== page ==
James Vincent for The Verge:  Tesla completed its $2.6 billion acquisition of SolarCity this week, and, to celebrate, the company has announced a major solar energy project: wiring up the whole island of Ta’u in American Samoa. Previously, the island ran on diesel generators, but over the past year Tesla has installed a microgrid of solar energy panels and batteries that will supply "nearly 100 percent" of power needs for Ta’u’s 600 residents.

The project seems intended to show off the potential benefits of the SolarCity acquisition, with Ta’u’s microgrid comprised of 5,328 solar panels from SolarCity and Tesla, along with 60 Tesla Powerpacks batteries for storage. But buying SolarCity remains a risky move for Tesla, with the purchase including billions of dollars of debt for a company that's far from profitable (SolarCity spends $6 for every $1 it makes in sales). Nevertheless, Tesla CEO Elon Musk describes the acquisition as "blindingly obvious" — a necessary step in his so-called "Master Plan" to integrate clean energy generation and storage.  Cont'd...

Power to the people: Solar panel sales to soon surpass leasing

Lucas Mearian for ComputerWorld:  Direct ownership of solar power panels will overtake third-party ownership next year as more consumers are choosing to buy, rather than lease, their panels.

According to GTM Research's latest report, U.S. Residential Solar Financing 2016-2021, 55% of all U.S. residential solar capacity installed in 2017 will be purchased by customers paying either in cash, or through a solar loan financing arrangement; that number is expected to grow to 73% of all solar systems installed in 2021.  Cont'd...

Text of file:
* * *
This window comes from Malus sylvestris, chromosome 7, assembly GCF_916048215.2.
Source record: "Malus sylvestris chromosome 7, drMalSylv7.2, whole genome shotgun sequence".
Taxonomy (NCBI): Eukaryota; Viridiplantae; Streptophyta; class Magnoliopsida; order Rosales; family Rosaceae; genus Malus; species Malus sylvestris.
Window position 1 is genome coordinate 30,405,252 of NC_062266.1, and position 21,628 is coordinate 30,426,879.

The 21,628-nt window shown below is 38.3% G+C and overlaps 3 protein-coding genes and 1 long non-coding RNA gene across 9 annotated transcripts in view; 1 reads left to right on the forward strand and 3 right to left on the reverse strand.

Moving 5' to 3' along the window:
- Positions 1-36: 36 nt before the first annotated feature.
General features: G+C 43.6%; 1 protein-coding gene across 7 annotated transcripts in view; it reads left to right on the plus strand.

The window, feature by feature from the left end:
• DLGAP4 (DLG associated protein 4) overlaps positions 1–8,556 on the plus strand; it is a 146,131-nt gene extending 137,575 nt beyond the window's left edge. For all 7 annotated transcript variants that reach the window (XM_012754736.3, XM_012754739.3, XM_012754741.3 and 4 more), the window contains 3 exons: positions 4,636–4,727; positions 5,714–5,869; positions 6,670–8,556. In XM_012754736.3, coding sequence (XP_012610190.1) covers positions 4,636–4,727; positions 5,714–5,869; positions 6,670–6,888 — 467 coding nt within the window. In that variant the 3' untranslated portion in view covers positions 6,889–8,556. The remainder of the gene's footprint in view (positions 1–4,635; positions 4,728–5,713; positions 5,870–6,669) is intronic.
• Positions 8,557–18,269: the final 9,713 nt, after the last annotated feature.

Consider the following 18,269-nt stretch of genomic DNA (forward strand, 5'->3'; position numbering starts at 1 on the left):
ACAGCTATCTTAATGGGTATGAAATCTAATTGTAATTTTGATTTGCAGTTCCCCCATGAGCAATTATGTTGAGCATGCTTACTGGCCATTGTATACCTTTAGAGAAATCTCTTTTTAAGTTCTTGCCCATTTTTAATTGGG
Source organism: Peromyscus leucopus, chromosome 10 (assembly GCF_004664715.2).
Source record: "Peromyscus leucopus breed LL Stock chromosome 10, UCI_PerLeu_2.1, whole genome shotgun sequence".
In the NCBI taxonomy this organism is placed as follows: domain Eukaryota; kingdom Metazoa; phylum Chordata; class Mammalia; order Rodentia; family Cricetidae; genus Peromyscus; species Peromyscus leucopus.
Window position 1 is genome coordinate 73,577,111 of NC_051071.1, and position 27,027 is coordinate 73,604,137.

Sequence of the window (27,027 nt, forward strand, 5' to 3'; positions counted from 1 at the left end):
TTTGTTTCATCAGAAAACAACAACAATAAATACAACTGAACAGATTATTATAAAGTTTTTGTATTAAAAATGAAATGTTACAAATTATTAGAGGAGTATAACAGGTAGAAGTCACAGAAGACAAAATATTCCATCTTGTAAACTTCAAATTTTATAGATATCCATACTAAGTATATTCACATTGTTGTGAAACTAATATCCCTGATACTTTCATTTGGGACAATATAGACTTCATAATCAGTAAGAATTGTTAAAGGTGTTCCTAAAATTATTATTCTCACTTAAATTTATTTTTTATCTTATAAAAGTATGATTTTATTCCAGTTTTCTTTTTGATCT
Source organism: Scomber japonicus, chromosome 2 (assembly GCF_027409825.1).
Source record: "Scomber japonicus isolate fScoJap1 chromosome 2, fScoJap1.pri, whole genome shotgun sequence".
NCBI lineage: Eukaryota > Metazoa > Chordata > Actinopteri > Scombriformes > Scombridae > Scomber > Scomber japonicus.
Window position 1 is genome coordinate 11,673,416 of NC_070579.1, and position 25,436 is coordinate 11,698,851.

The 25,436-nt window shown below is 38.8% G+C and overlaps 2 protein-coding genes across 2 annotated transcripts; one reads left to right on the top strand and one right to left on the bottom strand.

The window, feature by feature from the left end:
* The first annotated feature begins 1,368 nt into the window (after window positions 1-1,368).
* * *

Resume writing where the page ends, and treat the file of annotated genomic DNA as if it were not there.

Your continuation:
Want to boost wind and solar power? Bring them together

Ben Jervey for GreenBiz:  What’s keeping solar and wind power from fully taking over the electric grid? For starters, the sun only shines during the day. Wind blows intermittently, is seasonally variable, and is not always blowing when the energy is needed.

But what if solar and wind work together?  "Wind resource tends to complement solar resource," said Sarah Kurtz of the U.S. Department of Energy’s National Renewable Energy Laboratory. "Here in Colorado, for instance, the windiest time is during the winter and spring months. In winter, we don’t have as much sunshine, but we tend to get more wind and stronger wind."

A handful of enterprising renewable energy developers are exploring how solar and wind might better work together, developing hybrid solar-wind projects to take advantage of the power-generating strengths of each — with the two technologies in tandem serving as a better replacement for climate-warming fossil fuels than either could be alone.  Cont'd...

BREAKING: Tesla, SolarCity merger approved with 85% shareholder support

Utility Dive:  More than 85% of Tesla's unaffiliated shareholders voted in favor of the $2.6 billion deal with SolarCity, which will allow the companies to move forward with an integrated solar roof and battery storage offering.  Cont'd...

 

Solar Power Meets Electric Vehicle Atop a VW Microbus

Brett Belan, Apparent Energy for MotherEarth News:  The time is here for solar power to make its way to our vehicles. The state-of-the-art panels pose no weight limitation. At 6 pounds per 150 watts, thin flexible solar panels will weigh 600 pounds but give you 15 kilowatts! This is enough to directly drive from the sun.

However, the surface area is a limitation, because that much solar would require 10 feet around the vehicle on all sides. The solution, ironically, is a mechanical engineering question of how to accordion-style fold these panels to conveniently open them for charging while the vehicle is at a standstill.  Cont'd...

Self-drive delivery van can be 'built in four hours'

Jane Wakefield for BBC News:  A self-drive electric delivery van, that could be on UK streets next year, has been unveiled at the Wired 2016 conference in London.

The vehicle's stripped-back design and lightweight materials mean it can be assembled by one person in four hours, the firm behind it claims.

The vehicles will be "autonomous-ready", for when self-drive legislation is in place, the firm said.

The government wants to see self-drive cars on the roads by 2020.

"We find trucks today totally unacceptable. Loud, polluting and unfriendly," said Denis Sverdlov, chief executive of Charge, the automotive technology firm behind the truck.

"We are making trucks the way they should be - affordable, elegant, quiet, clean and safe."  Cont'd...